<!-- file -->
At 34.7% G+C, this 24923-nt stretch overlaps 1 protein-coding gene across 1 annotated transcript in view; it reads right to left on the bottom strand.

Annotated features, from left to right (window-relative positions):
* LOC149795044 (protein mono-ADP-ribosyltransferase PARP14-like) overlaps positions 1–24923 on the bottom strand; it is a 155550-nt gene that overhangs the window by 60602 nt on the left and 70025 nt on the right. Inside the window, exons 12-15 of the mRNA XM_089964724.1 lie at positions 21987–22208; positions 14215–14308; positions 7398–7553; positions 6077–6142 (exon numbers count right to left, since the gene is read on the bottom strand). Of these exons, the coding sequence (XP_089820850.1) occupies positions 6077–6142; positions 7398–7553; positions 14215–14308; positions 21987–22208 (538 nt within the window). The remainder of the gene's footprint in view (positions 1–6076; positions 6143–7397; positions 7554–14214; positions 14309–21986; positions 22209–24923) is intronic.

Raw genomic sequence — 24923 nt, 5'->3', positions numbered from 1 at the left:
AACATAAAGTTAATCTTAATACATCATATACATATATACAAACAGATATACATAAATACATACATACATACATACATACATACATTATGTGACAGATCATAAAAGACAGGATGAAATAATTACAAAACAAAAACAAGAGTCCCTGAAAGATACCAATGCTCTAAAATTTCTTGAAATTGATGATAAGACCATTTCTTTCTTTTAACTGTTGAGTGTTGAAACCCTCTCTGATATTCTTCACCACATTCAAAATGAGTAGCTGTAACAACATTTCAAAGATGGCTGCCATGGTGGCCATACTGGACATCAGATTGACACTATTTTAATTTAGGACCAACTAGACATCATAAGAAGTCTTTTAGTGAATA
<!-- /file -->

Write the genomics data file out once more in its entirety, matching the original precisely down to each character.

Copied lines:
At 34.7% G+C, this 24923-nt stretch overlaps 1 protein-coding gene across 1 annotated transcript in view; it reads right to left on the bottom strand.

Annotated features, from left to right (window-relative positions):
* LOC149795044 (protein mono-ADP-ribosyltransferase PARP14-like) overlaps positions 1–24923 on the bottom strand; it is a 155550-nt gene that overhangs the window by 60602 nt on the left and 70025 nt on the right. Inside the window, exons 12-15 of the mRNA XM_089964724.1 lie at positions 21987–22208; positions 14215–14308; positions 7398–7553; positions 6077–6142 (exon numbers count right to left, since the gene is read on the bottom strand). Of these exons, the coding sequence (XP_089820850.1) occupies positions 6077–6142; positions 7398–7553; positions 14215–14308; positions 21987–22208 (538 nt within the window). The remainder of the gene's footprint in view (positions 1–6076; positions 6143–7397; positions 7554–14214; positions 14309–21986; positions 22209–24923) is intronic.

Raw genomic sequence — 24923 nt, 5'->3', positions numbered from 1 at the left:
AACATAAAGTTAATCTTAATACATCATATACATATATACAAACAGATATACATAAATACATACATACATACATACATACATACATTATGTGACAGATCATAAAAGACAGGATGAAATAATTACAAAACAAAAACAAGAGTCCCTGAAAGATACCAATGCTCTAAAATTTCTTGAAATTGATGATAAGACCATTTCTTTCTTTTAACTGTTGAGTGTTGAAACCCTCTCTGATATTCTTCACCACATTCAAAATGAGTAGCTGTAACAACATTTCAAAGATGGCTGCCATGGTGGCCATACTGGACATCAGATTGACACTATTTTAATTTAGGACCAACTAGACATCATAAGAAGTCTTTTAGTGAATA